S: “No, no los dejan, tenemos que comer comida de casa afuera al lado de la basura para que los clientes no nos ven”. No, they don’t let us, we have to eat our own food by the dumpster so the customers don’t see.
I look around and see the hostess, the servers eating lunch at the table close to the register. But her Asian co-workers are allowed to eat in the dining room?
S: “Si, ellos pueden, pero no nosotros”. Yes, they can, but not us.
She goes on to tell her that she’s here on contract, she has to work 14-15 hours a day everyday and one day she’ll be free. So they say.
My mom slips her a $20 and we continue our meal.
She’s non-essential now. Restaurants are closed and if they’re open, they’re barebones without people like Sandra walking around pouring the water. Where is she? Who knows. Probably inside some home, as mandated, like the rest of the world.
December 19th, 2006. A 20-something and her family of five return from dinner to a bed and breakfast in San Jose, Costa Rica. Her mom and dad in one room with her, her three young nieces in a room next door. She hears a moan from upstairs, being a medical pro in training, she runs mid-stupor to see whats going on. It all feels like a dream. She gets to the top of the stairs runs in and sees the scene. A man with a gun over another and his computer. A couple laying on the floor muzzled. She tries to run, another man with a gun grabs her by the scruff of her shirt and pulls her back. He tells her to lay down and pulls her shirt over her face. She can’t breathe and she’s terrified, frozen. Family below experiencing their own form of hell. Blackout ensues.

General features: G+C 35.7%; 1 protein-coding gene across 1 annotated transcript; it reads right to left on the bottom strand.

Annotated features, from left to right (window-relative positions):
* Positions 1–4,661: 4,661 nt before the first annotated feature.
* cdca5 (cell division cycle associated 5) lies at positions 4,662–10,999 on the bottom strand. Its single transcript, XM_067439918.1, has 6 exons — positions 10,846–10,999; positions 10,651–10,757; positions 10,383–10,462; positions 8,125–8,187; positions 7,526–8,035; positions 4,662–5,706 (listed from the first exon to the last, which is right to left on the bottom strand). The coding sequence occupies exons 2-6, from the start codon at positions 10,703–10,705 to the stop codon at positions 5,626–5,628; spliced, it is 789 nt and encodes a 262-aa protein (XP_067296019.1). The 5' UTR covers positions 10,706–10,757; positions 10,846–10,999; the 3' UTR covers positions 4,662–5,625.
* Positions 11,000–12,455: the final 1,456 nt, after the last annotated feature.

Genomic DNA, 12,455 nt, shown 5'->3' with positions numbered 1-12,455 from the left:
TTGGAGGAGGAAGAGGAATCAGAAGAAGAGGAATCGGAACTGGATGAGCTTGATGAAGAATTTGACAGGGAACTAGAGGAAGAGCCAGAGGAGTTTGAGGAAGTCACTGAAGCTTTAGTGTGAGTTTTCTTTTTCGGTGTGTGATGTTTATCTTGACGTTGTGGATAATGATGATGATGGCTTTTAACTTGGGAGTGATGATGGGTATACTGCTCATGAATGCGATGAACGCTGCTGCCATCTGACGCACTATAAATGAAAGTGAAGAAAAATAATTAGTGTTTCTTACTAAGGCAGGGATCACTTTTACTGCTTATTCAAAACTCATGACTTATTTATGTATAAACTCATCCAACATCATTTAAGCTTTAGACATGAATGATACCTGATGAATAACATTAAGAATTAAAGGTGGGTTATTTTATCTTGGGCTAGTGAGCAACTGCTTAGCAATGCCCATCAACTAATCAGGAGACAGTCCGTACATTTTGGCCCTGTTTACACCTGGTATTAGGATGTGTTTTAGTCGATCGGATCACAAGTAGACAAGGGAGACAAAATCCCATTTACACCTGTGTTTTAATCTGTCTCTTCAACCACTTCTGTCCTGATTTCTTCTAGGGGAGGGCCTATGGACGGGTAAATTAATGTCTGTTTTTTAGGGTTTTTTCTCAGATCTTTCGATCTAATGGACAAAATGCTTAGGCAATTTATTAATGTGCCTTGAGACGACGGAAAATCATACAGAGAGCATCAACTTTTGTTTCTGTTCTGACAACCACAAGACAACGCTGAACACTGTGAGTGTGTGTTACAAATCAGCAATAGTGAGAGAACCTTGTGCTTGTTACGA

Do you think this girl feels safe putting cloth over her face each time she goes out? Or is it possible that its a form of re-trauma each and every time she has to do it?
I have more. Story after story, neighbor after neighbor, patient after patient. People have always shared their stories of torture, pain, escape and resilience. Everyone in these scenes is considered a part of marginalized communities. Immigrants, BIPOC, people of low SES, some living below poverty level. The last story is me in Costa Rica with the shirt over her face and blackout was me. It was a time I was in PA school, living on loans and insured by Medicaid when that happened.
And still to this day, marginalized communities are being disproportionately affected by all aspects of this pandemic. Why? Because again, the majority of people believe that there are only a few definitions of safe and those ways will be chosen and dictated by a certain few of a specific demographic. One that is commanded from the institutions of medicine, government, education and public health. One that dismisses the entire spectrum of the human experience and chooses to focus on an elite few. One that takes away from the individual by telling them that they’re a victim to someone else’s decisions and choices, instead of the sovereign beings that we really are.
And now there is an executive order on face masks. A one-size-fits-all approach to something that isn’t really one-size-fits-all. We should be so proud, Americans. Thank goodness orange hair is out and we have a new leader who signed this order and promises to eradicate this pandemic.